The examples typically following the explanation of a topic are too few in number and too simple to enable the student to obtain a thorough grasp of the involved principles. The explanations do not provide sufficient basis to solve problems that may be assigned for homework or given on examinations.
Poorly solved examples such as these can be presented in abbreviated form which leaves out much explanatory material between steps, and as a result requires the reader to figure out the missing information. This leaves the reader with an impression that the problems and even the subject are hard to learn  completely the opposite of what an example is supposed to do.
Poor examples are often worded in a confusing or obscure way. They might not state the nature of the problem or they present a solution, which appears to have no direct relation to the problem. These problems usually offer an overly general discussion  never revealing how or what is to be solved.
Many examples do not include accompanying diagrams or graphs, denying the reader the exposure necessary for drawing good diagrams and graphs. Such practice only strengthens understanding by simplifying and organizing differential equations processes.
Students can learn the subject only by doing the exercises themselves and reviewing them in class, obtaining experience in applying the principles with their different ramifications.
In doing the exercises by themselves, students find that they are required to devote considerable more time to differential equations than to other subjects, because they are uncertain with regard to the selection and application of the theorems and principles involved. It is also often necessary for students to discover those "tricks" not revealed in their texts (or review books) that make it possible to solve problems easily. Students must usually resort to methods of trial and error to discover these "tricks," therefore finding out that they may sometimes spend several hours to solve a single problem.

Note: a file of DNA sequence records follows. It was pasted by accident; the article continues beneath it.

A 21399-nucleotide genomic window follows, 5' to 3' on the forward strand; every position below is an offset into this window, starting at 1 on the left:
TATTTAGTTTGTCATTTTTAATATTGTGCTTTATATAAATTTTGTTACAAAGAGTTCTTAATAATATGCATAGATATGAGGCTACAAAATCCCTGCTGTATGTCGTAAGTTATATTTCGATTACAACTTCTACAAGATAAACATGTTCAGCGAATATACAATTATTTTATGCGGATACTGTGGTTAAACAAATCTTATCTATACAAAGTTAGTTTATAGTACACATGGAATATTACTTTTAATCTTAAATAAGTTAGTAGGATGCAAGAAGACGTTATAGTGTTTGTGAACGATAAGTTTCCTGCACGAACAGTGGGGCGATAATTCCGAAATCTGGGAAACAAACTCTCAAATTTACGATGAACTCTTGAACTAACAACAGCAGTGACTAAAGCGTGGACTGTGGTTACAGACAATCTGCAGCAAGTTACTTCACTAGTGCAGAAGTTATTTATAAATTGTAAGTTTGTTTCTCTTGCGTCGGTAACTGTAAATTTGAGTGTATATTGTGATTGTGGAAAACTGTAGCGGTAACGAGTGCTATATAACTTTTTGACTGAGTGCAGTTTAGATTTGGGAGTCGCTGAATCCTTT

When reviewing the exercises in classrooms, instructors usually request students to take turns in writing solutions on the boards and explaining them to the class. Students often find it difficult to explain in a manner that holds the interest of the class, and enables the remaining students to follow the material written on the boards. The remaining students in the class are thus too occupied with copying the material off the boards to follow the professor's explanations.
This book is intended to aid students in differential equations overcome the difficulties described by supplying detailed illustrations of the solution methods that are usually not apparent to students. Solution methods are illustrated by problems that have been selected from those most often assigned for class work and given on examinations. The problems are arranged in order of complexity to enable students to learn and understand a particular topic by reviewing the problems in sequence. The problems are illustrated with detailed, stepbystep explanations, to save the students large amounts of time that is often needed to fill in the gaps that are usually found between steps of illustrations in textbooks or review/outline books.
The staff of REA considers differential equations a subject that is best learned by allowing students to view the methods of analysis and solution techniques. This learning approach is similar to that practiced in various scientific laboratories, particularly in the medical fields.